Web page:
January 15, 2010 — Annular Solar Eclipse
An annular solar eclipse on January 15, 2010 marks the first of four eclipses throughout the year. This eclipse is visible from a track that goes across central Africa, the Indian Ocean and eastern Asia.
The eclipse’s annular phase lasts for about 11 minutes and eight seconds, which is the longest lasting solar eclipse since the annular solar eclipse on January 4, 1992, which lasted for about 11 minutes and 41 seconds. This duration will not be equaled or exceeded until the annular solar eclipse of December 23, 3043, which is 1033 years ahead of 2010.
Path of the Eclipse Shadow
Regions that saw, at least, a partial eclipse: South/East Europe, Much of Asia, Much of Africa, Pacific, Atlantic, Indian Ocean.
Eclipse Shadow Path
The dark areas symbolize night and twilight.
Where the Eclipse Was Seen
Zoom in and search for accurate eclipse times and visualizations for any location.
The eclipse's path
The maximum eclipse point occurs in the middle of the Indian Ocean, but the annular phase can still be seen from either Africa or Asia. People in the towns of Bambari and Bangasou, in the Central African Republic, can witness the annular eclipse at sunrise before it moves towards Uganda. The capital city of Kampala witnesses seven minutes and 39 seconds of annularity but the sun is only 20 degrees above the eastern horizon at the time.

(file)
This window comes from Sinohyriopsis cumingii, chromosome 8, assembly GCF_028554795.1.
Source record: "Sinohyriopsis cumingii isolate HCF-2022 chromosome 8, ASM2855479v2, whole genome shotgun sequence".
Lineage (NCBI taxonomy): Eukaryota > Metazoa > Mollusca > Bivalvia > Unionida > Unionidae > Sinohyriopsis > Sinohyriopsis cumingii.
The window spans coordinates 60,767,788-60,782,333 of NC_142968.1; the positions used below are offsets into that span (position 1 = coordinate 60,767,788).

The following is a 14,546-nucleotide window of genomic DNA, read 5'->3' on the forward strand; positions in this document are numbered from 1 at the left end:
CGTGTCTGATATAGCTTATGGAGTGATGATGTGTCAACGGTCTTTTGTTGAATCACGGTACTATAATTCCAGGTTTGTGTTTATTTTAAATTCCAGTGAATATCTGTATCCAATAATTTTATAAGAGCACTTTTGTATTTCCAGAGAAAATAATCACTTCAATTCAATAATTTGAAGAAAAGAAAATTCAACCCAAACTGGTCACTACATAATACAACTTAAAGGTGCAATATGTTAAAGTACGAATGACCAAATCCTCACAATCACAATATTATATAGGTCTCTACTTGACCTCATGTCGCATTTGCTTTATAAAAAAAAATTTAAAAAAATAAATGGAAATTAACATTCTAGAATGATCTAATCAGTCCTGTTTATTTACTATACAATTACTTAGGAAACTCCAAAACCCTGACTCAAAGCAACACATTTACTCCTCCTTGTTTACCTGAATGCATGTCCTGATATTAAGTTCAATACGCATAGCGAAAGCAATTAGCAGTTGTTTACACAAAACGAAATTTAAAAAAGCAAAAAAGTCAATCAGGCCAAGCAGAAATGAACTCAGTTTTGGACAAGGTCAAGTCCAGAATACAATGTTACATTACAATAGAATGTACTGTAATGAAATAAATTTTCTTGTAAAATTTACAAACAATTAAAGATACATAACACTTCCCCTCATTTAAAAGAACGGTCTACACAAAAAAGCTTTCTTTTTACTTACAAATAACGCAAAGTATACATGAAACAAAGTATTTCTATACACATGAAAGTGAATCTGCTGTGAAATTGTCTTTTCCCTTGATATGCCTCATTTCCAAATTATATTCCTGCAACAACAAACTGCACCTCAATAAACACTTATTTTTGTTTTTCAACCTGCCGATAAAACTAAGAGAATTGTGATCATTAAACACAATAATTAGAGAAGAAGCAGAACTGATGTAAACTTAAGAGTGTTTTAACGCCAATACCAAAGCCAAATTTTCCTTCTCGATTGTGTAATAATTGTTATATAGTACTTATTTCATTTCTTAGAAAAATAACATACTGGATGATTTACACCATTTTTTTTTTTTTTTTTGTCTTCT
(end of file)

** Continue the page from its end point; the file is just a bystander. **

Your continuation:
The city of Nakuru, in Kenya, has more than eight minutes of annularity, while from the country’s capital of Nairobi, the annular phase lasts just under six minutes. Annularity crosses southern Somalia before leaving towards the Indian Ocean.
The Maldives witness the eclipse’s annularity for 10 minutes and 44 seconds, before the eclipse moves past south-east Bangladesh and passes the towns of Akyab and Mandalay in Myanmar (Burma). The path then moves to China, where the city of Nanyang witnesses the eclipse for seven minutes and 26 seconds, while Xuzhou sees it for six minutes and 56 seconds. Chongqing, which saw the total solar eclipse of 2009, also witnesses the annular eclipse for seven minutes and 50 seconds.
When the Eclipse Happened Worldwide — Timeline
The eclipse started at one location and ended at another. The times below are actual times (in UTC) when the eclipse occurred.
|Event||UTC Time||Time in Washington DC*|
|First location to see the partial eclipse begin||Jan 15 at 04:05||Jan 14 at 11:05 pm|
|First location to see the full eclipse begin||Jan 15 at 05:13||Jan 15 at 12:13 am|
|Maximum Eclipse||Jan 15 at 07:04||Jan 15 at 2:04 am|
|Last location to see the full eclipse end||Jan 15 at 08:59||Jan 15 at 3:59 am|
|Last location to see the partial eclipse end||Jan 15 at 10:07||Jan 15 at 5:07 am|
* Local times shown do not refer to when the eclipse could be observed from Washington DC. Instead, they indicate the times when the eclipse began, was at its max, and ended, somewhere else on Earth. The corresponding local times are useful if you wanted to view the eclipse via a live webcam.
Eclipses visible in Washington DC.
Eclipses in Your City
Eclipses in 2010
- Jan 15, 2010 – Annular Solar Eclipse (this page)
- Jun 26, 2010 — Partial Lunar Eclipse
- Jul 11, 2010 – Total Solar Eclipse
- Dec 20/21, 2010 — Total Lunar Eclipse
Eclipses in 2017
- Feb 10/11, 2017 — Penumbral Lunar Eclipse
- Feb 26, 2017 – Annular Solar Eclipse
- Aug 7/8, 2017 — Partial Lunar Eclipse
- Aug 21, 2017 – Total Solar Eclipse
Eclipses in 2018
- Jan 31, 2018 — Total Lunar Eclipse
- Feb 15, 2018 – Partial Solar Eclipse
- Jul 13, 2018 – Partial Solar Eclipse
- Jul 27/28, 2018 — Total Lunar Eclipse
- Aug 11, 2018 – Partial Solar Eclipse